In a couple of weeks, we’ll know who the next president of the United States will be. Some Republican critics have argued against Hillary Clinton by saying that her foreign policy would simply be a continuation of the Obama administration’s.
The approval numbers for both major party nominees Donald Trump and Hillary Clinton are remarkably low, to the point that a lot of people seem to be wondering whether they should vote for president at all or simply leave it blank and explore the rest of the ballot.
The University of Arizona's medical schools in Phoenix and Tucson have been under increased scrutiny this summer after the departure of six senior officials from the Phoenix campus and questions about the use of public funds.
Research at the University of Arizona has uncovered the earliest stages of the HIV-AIDS epidemic in the United States. The research shows the virus first took hold in New York City — well before published reports in 1981.
Salt River Project will burn biomass Oct. 26 at its coal-fired power plant in Northern Arizona. If the utility can be a viable user of the forest waste, it can help reduce forest fires and keep rivers clean.
Though federal prosecutors had indicated their intent to prosecute Arpaio earlier this month, the charge was not official until U.S. District Court Judge Susan Bolton signed an order to show cause against the sheriff.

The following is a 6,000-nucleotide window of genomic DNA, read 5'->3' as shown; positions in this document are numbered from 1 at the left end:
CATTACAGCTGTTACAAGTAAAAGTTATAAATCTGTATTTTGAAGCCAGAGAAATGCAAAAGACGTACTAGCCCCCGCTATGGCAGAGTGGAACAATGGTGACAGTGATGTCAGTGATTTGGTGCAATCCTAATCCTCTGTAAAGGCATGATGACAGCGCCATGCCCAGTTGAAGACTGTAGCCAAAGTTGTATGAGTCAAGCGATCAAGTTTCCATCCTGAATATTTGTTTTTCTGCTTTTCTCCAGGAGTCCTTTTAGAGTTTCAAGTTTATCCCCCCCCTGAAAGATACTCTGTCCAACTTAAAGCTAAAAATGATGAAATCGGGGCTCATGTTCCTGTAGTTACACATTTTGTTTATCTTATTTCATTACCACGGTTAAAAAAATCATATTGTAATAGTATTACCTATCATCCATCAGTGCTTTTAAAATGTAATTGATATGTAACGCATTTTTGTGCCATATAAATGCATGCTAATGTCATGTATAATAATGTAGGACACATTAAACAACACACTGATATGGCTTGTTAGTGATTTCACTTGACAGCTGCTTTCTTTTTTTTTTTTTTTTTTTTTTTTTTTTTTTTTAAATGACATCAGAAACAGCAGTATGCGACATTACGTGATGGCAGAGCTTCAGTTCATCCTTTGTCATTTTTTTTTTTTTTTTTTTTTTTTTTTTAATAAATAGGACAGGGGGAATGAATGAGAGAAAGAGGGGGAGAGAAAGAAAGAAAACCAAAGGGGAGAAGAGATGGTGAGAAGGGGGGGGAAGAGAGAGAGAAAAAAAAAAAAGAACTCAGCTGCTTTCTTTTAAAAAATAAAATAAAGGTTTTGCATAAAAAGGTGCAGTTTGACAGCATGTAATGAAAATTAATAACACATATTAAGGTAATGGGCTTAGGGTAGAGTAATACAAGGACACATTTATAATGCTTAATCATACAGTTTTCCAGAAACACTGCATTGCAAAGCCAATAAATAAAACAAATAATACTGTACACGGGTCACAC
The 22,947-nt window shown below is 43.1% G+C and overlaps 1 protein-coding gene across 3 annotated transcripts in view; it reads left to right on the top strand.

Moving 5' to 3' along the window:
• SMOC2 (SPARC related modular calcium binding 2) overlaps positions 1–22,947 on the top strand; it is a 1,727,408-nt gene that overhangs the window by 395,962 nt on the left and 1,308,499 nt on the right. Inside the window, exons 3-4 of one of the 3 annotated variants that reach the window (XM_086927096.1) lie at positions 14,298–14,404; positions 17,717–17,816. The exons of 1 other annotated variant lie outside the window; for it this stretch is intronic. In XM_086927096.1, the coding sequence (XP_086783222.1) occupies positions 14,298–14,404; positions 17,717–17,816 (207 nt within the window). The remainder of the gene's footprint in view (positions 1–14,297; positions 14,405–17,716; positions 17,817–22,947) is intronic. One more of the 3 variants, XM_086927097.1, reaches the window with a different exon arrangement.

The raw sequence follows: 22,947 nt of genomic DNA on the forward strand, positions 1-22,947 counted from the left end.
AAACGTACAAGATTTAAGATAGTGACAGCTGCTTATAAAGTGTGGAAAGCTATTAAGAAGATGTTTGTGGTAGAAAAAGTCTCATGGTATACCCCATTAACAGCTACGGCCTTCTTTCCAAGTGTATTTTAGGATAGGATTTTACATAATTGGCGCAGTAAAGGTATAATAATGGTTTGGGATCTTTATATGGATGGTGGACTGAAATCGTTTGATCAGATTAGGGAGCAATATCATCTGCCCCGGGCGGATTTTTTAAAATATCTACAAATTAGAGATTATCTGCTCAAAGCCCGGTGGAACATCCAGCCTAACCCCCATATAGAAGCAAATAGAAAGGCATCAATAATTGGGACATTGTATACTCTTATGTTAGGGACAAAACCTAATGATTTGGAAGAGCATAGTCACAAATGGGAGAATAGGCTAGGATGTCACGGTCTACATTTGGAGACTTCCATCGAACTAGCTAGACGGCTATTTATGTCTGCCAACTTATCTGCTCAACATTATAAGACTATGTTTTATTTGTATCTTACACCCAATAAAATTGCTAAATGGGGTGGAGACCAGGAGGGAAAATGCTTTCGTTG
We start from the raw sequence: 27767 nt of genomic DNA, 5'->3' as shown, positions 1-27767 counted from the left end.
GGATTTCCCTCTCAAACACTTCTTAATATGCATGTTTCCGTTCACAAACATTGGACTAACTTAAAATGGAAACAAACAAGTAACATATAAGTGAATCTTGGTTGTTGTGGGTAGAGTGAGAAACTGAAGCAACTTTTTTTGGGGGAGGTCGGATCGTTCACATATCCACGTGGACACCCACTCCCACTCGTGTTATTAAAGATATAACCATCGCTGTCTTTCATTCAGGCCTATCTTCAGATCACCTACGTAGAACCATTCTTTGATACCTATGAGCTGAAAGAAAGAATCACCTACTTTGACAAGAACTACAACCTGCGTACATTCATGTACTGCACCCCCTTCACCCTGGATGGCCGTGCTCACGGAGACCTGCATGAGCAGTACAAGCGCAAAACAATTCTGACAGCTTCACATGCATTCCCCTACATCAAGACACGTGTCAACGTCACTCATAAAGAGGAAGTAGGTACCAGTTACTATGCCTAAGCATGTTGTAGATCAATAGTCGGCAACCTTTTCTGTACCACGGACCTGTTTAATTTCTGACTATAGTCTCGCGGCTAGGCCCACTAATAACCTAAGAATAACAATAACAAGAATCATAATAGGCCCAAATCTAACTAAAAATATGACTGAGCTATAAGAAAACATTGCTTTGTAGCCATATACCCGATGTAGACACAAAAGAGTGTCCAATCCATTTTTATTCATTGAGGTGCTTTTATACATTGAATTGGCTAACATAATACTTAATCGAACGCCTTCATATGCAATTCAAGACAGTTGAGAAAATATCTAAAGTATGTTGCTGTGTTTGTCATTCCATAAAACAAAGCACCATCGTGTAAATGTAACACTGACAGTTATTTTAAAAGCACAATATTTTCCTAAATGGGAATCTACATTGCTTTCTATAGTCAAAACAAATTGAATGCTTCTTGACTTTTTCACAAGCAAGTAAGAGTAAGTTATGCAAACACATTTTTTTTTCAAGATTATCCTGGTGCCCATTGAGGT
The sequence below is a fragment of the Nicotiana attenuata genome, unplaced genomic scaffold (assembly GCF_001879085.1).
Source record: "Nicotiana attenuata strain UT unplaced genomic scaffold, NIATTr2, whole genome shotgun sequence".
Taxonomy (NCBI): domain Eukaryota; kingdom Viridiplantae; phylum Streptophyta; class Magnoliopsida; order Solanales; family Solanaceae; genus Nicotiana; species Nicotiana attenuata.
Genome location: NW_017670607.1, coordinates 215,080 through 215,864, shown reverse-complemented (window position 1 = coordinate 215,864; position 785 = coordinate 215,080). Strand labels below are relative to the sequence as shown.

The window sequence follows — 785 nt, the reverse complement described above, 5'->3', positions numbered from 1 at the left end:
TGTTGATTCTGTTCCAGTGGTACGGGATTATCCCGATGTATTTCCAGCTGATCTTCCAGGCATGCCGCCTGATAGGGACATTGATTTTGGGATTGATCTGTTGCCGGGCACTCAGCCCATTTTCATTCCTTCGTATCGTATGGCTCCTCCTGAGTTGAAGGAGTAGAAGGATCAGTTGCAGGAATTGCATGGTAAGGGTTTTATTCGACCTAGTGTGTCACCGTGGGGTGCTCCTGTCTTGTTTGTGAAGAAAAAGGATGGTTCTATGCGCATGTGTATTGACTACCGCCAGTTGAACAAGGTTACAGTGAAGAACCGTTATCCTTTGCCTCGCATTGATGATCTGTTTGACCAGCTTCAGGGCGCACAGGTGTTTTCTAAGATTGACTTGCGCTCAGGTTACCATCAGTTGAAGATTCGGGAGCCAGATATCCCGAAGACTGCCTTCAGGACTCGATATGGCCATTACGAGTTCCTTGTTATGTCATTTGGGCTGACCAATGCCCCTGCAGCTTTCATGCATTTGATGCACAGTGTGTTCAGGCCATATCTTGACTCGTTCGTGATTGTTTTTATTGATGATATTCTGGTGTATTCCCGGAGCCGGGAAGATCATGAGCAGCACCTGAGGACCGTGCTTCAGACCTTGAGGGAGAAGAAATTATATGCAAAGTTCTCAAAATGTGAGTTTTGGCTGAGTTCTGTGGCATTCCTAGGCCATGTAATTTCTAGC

Maricopa County Sheriff Joe Arpaio has gained friends and foes all over the country for his hard-line stance on illegal immigration. Now immigrants and their allies in various states are among those mobilizing an effort to get him out of office.
Get ready for more construction at Sky Harbor International Airport. On Tuesday, the city council approved the airport spending $950 million to extend the Sky Train and build a new concourse at Terminal Four.
Mesa residents will vote next month on a measure to fund more public safety officers and bring ASU to its downtown.Where's the money? In a .4 percent sales tax increase. That's 4 cents of every $10 dollars. The boost would take the city's sales tax from 1.75 percent to 2.15 percent.
Tempe is piloting a program to pick up tree trimmings, lawn clippings and livestock manure from select neighborhoods weekly. The material will be turned into compost and available to residents, parks and local businesses.